Step 7: Address other possible underlying issues

Did you know that stress, anxiety, or emotional problems can also cause sleep disorders?

Preschoolers are likely to have a hard time expressing their emotions and may not be able to explain why they are feeling anxious or stressed. Try to be more aware of any changes in your child’s behaviour or mood, and to talk to them about their feelings (and a whole lot of cuddles!). Working through their feelings may just do the trick to help them sleep better. And if it is too much to handle for everyone, take a chance and ask for help. The advice of a therapist or counselor may really be beneficial for everyone.

Parents, we hear you! Bedtime can really be a struggle when it comes to young kids. So mums and dads, you should be really proud of yourselves for being there for your little ones, night after night. Know that you are doing an amazing job (come on, give yourself a pat on the back) and it’s important to remember to give yourself credit for that. We hope that this guide has helped you with some tools and strategies to make bedtime a more peaceful experience for both you and your little one. Always keep in mind that every child is unique and may have different needs, and that’s totally okay. Even the toughest nights are temporary, and the love and joy that your child brings to your life is worth it all. You are not alone, and you got this!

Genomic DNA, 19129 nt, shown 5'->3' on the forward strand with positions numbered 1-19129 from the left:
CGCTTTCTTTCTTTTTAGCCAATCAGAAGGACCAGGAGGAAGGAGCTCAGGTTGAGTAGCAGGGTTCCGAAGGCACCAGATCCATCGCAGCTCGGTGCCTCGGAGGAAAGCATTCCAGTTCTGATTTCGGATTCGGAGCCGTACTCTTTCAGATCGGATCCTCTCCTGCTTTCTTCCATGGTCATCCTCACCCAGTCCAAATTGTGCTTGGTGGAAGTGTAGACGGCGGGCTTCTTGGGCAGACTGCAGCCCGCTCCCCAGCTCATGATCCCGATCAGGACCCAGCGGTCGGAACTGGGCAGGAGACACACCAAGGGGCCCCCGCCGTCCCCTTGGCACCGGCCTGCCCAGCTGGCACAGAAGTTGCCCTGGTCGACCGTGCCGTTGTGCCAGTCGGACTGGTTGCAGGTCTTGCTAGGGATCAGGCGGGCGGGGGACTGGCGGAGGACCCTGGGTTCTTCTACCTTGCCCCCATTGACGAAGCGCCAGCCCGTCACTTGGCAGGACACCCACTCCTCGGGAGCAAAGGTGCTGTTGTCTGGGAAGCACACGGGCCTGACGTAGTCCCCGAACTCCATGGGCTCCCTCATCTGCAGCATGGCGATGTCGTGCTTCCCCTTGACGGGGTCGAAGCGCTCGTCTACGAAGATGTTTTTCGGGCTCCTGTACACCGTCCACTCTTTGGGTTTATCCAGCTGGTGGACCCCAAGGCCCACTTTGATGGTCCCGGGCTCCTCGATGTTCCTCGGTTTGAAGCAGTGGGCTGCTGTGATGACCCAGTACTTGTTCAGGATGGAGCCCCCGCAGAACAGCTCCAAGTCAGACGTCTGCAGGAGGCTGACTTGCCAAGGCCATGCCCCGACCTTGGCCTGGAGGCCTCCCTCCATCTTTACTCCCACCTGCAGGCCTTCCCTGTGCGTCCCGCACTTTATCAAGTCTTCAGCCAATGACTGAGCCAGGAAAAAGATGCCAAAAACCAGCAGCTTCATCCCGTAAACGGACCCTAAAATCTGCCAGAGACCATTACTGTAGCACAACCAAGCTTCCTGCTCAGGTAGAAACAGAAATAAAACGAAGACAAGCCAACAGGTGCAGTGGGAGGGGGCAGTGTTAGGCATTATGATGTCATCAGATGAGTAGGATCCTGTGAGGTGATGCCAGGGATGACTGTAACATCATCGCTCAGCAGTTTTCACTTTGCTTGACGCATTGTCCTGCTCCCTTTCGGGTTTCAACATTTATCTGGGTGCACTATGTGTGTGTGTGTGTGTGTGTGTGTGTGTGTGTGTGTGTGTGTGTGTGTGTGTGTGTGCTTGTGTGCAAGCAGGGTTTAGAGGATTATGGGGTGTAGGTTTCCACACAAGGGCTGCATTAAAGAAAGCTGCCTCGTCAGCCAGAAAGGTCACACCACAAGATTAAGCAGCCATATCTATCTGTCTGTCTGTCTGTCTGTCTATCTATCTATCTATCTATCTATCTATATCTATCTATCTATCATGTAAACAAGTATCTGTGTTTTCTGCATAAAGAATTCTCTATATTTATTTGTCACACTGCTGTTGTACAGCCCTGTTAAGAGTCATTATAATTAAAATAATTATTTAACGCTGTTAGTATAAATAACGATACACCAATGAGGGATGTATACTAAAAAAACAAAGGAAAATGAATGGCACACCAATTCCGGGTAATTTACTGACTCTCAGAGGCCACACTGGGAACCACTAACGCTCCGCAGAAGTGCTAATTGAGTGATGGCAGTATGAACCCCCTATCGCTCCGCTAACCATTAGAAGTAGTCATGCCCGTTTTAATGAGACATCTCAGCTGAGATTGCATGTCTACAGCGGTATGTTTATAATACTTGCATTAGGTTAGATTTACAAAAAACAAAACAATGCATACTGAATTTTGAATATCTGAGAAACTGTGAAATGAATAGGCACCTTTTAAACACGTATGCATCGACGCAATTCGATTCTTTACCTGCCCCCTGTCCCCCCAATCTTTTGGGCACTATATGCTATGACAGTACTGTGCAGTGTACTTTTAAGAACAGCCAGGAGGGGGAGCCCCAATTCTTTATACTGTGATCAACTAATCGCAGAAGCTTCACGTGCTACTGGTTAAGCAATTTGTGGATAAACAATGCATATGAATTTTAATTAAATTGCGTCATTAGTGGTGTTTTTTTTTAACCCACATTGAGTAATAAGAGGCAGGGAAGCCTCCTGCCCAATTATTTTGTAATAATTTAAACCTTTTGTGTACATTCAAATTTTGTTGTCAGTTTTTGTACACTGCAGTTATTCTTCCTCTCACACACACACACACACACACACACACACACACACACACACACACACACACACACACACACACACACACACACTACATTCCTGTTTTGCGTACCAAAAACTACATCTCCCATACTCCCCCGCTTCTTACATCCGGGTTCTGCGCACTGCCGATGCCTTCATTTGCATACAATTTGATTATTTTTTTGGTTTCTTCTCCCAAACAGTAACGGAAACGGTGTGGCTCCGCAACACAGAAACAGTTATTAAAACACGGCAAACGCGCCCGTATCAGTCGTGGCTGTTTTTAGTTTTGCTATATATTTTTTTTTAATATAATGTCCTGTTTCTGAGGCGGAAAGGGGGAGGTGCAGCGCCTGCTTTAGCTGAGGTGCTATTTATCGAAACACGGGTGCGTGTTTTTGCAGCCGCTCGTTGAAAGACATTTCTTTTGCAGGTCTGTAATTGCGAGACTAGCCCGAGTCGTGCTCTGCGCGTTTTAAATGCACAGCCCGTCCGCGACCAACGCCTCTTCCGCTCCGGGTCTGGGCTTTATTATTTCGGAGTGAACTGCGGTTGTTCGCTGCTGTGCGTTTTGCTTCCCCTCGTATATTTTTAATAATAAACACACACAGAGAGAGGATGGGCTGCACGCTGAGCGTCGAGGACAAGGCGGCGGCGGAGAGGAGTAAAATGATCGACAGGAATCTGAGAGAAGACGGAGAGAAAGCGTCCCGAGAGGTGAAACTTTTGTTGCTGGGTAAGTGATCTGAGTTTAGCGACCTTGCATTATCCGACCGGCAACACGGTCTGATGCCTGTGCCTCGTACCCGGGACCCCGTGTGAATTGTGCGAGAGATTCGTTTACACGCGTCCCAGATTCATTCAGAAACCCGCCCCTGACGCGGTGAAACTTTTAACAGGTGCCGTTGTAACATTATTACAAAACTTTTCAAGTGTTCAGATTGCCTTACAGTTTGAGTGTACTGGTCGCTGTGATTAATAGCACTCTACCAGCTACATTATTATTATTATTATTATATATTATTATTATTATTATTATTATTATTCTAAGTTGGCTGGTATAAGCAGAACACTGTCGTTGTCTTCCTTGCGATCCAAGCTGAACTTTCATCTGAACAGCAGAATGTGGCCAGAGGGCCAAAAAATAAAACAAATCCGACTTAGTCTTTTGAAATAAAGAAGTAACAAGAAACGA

Wishing you and your little ones sweet dreams tonight and every night.